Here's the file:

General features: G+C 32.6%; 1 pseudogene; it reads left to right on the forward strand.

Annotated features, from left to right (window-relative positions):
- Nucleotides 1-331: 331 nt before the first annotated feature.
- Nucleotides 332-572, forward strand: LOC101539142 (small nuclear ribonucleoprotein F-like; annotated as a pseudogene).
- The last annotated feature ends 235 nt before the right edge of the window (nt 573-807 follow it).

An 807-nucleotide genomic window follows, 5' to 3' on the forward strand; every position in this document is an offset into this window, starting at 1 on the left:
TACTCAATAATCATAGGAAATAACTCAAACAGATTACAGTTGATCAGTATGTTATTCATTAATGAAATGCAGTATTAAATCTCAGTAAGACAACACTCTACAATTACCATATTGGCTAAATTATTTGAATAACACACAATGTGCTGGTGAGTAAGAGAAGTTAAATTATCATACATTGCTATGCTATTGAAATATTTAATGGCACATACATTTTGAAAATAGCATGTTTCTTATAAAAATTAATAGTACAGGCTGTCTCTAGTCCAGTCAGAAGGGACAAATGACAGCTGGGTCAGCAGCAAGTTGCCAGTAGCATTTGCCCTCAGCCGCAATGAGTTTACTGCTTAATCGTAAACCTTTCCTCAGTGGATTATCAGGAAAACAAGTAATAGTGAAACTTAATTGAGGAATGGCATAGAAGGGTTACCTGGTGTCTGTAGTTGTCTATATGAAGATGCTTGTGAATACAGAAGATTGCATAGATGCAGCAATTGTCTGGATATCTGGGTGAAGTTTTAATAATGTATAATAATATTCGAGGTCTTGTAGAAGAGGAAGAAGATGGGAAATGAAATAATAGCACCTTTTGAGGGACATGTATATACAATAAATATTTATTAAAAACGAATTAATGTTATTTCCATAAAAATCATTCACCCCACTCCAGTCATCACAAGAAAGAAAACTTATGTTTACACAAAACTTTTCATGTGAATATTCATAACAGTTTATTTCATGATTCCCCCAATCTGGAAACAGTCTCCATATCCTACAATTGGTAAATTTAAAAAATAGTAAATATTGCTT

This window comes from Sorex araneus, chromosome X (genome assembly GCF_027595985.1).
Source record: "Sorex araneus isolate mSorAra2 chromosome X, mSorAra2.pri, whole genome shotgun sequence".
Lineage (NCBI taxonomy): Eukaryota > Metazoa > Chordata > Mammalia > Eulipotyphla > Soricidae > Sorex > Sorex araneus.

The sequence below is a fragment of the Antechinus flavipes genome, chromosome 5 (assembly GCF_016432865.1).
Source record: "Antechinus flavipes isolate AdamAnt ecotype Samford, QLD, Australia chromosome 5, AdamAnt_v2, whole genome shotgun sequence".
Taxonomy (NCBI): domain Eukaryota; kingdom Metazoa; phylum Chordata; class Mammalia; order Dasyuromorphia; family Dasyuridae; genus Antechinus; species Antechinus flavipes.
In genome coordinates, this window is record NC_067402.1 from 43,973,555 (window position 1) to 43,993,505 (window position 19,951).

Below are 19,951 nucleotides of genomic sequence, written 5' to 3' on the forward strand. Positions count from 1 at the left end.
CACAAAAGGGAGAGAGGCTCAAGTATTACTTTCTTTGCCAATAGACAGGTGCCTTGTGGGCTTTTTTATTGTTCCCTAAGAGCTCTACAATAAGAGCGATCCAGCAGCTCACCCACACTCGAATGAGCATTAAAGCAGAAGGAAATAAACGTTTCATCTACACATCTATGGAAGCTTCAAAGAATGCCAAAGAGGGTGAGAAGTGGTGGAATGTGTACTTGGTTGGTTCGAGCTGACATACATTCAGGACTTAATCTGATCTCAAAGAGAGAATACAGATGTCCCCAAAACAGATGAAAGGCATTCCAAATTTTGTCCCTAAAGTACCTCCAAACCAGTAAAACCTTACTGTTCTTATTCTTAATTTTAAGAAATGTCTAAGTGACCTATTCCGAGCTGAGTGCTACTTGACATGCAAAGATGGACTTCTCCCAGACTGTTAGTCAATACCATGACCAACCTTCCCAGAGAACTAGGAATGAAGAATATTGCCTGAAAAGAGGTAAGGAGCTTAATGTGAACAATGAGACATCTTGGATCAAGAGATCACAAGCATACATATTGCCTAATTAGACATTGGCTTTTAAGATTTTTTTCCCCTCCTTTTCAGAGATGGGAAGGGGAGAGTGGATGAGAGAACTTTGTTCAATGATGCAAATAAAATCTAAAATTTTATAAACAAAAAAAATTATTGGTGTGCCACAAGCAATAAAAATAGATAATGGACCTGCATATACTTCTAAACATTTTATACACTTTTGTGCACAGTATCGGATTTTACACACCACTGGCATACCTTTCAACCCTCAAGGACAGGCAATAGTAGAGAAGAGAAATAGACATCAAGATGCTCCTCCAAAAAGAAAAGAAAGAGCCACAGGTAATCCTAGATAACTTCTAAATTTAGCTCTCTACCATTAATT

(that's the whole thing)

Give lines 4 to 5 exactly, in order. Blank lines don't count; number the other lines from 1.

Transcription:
- Nucleotides 332-572, forward strand: LOC101539142 (small nuclear ribonucleoprotein F-like; annotated as a pseudogene).
- The last annotated feature ends 235 nt before the right edge of the window (nt 573-807 follow it).